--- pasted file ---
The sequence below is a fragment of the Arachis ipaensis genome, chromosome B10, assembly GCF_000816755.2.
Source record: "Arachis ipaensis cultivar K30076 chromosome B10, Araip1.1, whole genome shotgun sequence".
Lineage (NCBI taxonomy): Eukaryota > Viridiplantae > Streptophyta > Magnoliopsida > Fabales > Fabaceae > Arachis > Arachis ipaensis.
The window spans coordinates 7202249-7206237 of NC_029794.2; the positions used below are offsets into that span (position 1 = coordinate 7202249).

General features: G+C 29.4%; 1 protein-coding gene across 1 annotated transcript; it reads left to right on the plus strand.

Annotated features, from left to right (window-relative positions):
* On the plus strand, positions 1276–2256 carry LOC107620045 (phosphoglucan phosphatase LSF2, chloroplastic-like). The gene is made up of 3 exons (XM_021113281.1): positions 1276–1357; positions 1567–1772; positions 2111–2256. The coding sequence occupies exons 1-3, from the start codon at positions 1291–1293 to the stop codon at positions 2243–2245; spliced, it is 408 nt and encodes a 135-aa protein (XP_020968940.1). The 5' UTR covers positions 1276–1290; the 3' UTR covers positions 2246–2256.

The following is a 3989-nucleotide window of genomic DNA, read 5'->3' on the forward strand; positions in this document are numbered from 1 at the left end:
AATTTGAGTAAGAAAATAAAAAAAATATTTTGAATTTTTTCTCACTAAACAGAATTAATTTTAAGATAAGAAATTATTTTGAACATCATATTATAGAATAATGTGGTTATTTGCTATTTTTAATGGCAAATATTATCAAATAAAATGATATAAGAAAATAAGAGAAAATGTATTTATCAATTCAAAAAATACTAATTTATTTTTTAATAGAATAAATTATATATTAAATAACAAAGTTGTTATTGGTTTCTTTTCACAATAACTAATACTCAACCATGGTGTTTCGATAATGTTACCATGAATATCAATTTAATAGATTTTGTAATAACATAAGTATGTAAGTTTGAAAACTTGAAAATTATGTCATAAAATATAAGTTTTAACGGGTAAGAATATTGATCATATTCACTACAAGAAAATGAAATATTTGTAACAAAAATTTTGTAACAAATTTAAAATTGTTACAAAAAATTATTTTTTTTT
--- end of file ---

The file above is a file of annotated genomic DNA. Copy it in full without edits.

The sequence below is a fragment of the Arachis ipaensis genome, chromosome B10, assembly GCF_000816755.2.
Source record: "Arachis ipaensis cultivar K30076 chromosome B10, Araip1.1, whole genome shotgun sequence".
Lineage (NCBI taxonomy): Eukaryota > Viridiplantae > Streptophyta > Magnoliopsida > Fabales > Fabaceae > Arachis > Arachis ipaensis.
The window spans coordinates 7202249-7206237 of NC_029794.2; the positions used below are offsets into that span (position 1 = coordinate 7202249).

General features: G+C 29.4%; 1 protein-coding gene across 1 annotated transcript; it reads left to right on the plus strand.

Annotated features, from left to right (window-relative positions):
* On the plus strand, positions 1276–2256 carry LOC107620045 (phosphoglucan phosphatase LSF2, chloroplastic-like). The gene is made up of 3 exons (XM_021113281.1): positions 1276–1357; positions 1567–1772; positions 2111–2256. The coding sequence occupies exons 1-3, from the start codon at positions 1291–1293 to the stop codon at positions 2243–2245; spliced, it is 408 nt and encodes a 135-aa protein (XP_020968940.1). The 5' UTR covers positions 1276–1290; the 3' UTR covers positions 2246–2256.

The following is a 3989-nucleotide window of genomic DNA, read 5'->3' on the forward strand; positions in this document are numbered from 1 at the left end:
AATTTGAGTAAGAAAATAAAAAAAATATTTTGAATTTTTTCTCACTAAACAGAATTAATTTTAAGATAAGAAATTATTTTGAACATCATATTATAGAATAATGTGGTTATTTGCTATTTTTAATGGCAAATATTATCAAATAAAATGATATAAGAAAATAAGAGAAAATGTATTTATCAATTCAAAAAATACTAATTTATTTTTTAATAGAATAAATTATATATTAAATAACAAAGTTGTTATTGGTTTCTTTTCACAATAACTAATACTCAACCATGGTGTTTCGATAATGTTACCATGAATATCAATTTAATAGATTTTGTAATAACATAAGTATGTAAGTTTGAAAACTTGAAAATTATGTCATAAAATATAAGTTTTAACGGGTAAGAATATTGATCATATTCACTACAAGAAAATGAAATATTTGTAACAAAAATTTTGTAACAAATTTAAAATTGTTACAAAAAATTATTTTTTTTT